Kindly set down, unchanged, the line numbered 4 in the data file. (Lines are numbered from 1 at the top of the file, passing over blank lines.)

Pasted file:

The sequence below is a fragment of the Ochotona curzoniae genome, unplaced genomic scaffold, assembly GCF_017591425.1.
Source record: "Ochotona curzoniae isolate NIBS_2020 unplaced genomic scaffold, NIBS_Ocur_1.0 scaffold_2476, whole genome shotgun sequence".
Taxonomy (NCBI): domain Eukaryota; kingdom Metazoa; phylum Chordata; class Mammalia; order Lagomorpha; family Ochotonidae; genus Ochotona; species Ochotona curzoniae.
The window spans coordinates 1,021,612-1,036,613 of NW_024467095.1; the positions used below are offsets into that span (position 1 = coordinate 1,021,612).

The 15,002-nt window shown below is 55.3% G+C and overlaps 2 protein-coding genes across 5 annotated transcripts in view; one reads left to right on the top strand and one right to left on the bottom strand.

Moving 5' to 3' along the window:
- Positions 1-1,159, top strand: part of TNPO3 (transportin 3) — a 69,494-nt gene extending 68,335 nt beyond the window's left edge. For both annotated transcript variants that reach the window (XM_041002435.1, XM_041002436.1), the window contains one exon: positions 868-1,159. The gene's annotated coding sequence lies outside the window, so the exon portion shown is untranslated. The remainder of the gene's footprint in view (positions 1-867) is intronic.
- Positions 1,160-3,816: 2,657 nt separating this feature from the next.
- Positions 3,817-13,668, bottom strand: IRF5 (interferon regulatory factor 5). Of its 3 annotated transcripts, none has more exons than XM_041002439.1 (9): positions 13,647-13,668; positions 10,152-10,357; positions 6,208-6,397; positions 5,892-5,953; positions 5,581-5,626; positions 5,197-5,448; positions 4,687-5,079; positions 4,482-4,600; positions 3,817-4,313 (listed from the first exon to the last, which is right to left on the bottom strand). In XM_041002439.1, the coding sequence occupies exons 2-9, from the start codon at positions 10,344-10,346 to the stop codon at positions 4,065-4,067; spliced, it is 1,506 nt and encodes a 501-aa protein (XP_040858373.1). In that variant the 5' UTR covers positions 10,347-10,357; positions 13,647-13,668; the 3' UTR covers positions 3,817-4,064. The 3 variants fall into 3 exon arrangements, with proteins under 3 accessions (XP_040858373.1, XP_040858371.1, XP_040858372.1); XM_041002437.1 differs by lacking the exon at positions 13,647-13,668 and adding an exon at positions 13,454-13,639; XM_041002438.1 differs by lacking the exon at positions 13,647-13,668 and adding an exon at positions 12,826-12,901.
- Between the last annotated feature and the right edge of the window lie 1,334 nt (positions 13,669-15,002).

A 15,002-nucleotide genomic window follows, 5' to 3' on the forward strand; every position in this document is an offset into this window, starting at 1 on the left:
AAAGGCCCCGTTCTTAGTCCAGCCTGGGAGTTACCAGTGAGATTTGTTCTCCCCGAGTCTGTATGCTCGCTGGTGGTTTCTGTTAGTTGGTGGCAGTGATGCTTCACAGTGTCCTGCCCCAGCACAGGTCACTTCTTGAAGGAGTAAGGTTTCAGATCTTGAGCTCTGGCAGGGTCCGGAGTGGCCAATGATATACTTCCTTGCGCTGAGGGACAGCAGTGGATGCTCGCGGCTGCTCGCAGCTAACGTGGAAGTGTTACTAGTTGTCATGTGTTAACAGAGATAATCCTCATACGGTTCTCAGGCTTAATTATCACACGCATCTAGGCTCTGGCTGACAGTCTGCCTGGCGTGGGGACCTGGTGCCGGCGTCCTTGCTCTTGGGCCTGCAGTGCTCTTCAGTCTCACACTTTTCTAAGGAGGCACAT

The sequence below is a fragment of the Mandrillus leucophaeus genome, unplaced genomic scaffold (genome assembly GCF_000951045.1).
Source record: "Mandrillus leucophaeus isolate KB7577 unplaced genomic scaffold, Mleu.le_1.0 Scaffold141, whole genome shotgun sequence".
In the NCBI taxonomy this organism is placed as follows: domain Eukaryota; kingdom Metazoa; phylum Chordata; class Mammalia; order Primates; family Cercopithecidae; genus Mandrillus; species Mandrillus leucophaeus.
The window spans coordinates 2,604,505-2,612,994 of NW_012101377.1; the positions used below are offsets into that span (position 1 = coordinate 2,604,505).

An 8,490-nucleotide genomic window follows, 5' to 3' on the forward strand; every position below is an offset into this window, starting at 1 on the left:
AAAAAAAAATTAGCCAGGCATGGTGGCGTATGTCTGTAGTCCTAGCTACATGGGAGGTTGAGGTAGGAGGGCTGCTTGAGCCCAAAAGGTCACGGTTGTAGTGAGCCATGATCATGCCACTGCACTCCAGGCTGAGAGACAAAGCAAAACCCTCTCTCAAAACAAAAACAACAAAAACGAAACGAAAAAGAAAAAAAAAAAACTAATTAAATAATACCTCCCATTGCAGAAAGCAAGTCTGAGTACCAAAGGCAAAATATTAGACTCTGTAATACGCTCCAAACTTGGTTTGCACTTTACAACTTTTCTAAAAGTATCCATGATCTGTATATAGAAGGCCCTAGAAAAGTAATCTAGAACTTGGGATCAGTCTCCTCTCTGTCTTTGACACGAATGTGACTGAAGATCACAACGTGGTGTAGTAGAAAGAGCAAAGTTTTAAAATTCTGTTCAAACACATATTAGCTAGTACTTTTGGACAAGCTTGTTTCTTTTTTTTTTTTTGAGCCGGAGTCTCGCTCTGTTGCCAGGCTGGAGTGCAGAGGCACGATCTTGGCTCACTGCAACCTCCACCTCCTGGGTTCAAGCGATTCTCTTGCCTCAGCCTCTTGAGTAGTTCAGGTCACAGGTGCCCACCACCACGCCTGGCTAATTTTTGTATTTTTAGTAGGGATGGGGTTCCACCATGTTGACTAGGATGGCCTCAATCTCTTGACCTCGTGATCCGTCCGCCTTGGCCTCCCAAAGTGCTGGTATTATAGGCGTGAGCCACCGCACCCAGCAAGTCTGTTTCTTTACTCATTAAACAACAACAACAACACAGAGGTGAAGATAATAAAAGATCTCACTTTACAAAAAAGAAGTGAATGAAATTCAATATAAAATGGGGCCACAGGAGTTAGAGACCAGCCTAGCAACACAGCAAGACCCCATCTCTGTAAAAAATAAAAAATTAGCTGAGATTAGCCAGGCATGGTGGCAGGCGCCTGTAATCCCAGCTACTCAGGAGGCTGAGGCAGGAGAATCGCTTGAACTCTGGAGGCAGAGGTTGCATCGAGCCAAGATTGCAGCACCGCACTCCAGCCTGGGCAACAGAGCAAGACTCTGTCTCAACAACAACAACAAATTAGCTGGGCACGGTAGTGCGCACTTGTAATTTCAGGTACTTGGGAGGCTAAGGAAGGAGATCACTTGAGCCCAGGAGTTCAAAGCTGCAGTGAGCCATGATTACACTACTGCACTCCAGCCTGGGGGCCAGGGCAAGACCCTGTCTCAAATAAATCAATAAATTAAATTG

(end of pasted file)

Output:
The window spans coordinates 1,021,612-1,036,613 of NW_024467095.1; the positions used below are offsets into that span (position 1 = coordinate 1,021,612).